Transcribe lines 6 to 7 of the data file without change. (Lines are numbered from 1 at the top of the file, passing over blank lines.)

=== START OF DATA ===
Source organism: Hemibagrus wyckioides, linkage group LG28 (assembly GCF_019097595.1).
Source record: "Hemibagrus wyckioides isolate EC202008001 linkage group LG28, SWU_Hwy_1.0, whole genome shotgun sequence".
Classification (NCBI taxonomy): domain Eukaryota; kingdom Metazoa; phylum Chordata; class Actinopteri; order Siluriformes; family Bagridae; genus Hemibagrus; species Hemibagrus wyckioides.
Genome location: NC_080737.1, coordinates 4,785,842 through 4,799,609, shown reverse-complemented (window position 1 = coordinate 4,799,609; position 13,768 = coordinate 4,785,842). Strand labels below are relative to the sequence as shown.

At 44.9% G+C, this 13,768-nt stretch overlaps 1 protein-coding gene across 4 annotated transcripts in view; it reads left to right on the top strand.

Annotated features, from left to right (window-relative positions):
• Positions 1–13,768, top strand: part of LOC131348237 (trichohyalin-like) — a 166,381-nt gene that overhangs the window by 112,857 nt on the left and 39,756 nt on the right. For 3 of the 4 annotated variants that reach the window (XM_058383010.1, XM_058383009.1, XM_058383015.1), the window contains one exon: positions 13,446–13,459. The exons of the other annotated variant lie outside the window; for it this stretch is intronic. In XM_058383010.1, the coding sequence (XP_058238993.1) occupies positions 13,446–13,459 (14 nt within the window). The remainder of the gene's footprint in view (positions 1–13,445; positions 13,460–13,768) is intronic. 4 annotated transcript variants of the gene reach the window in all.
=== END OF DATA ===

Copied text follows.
Annotated features, from left to right (window-relative positions):
• Positions 1–13,768, top strand: part of LOC131348237 (trichohyalin-like) — a 166,381-nt gene that overhangs the window by 112,857 nt on the left and 39,756 nt on the right. For 3 of the 4 annotated variants that reach the window (XM_058383010.1, XM_058383009.1, XM_058383015.1), the window contains one exon: positions 13,446–13,459. The exons of the other annotated variant lie outside the window; for it this stretch is intronic. In XM_058383010.1, the coding sequence (XP_058238993.1) occupies positions 13,446–13,459 (14 nt within the window). The remainder of the gene's footprint in view (positions 1–13,445; positions 13,460–13,768) is intronic. 4 annotated transcript variants of the gene reach the window in all.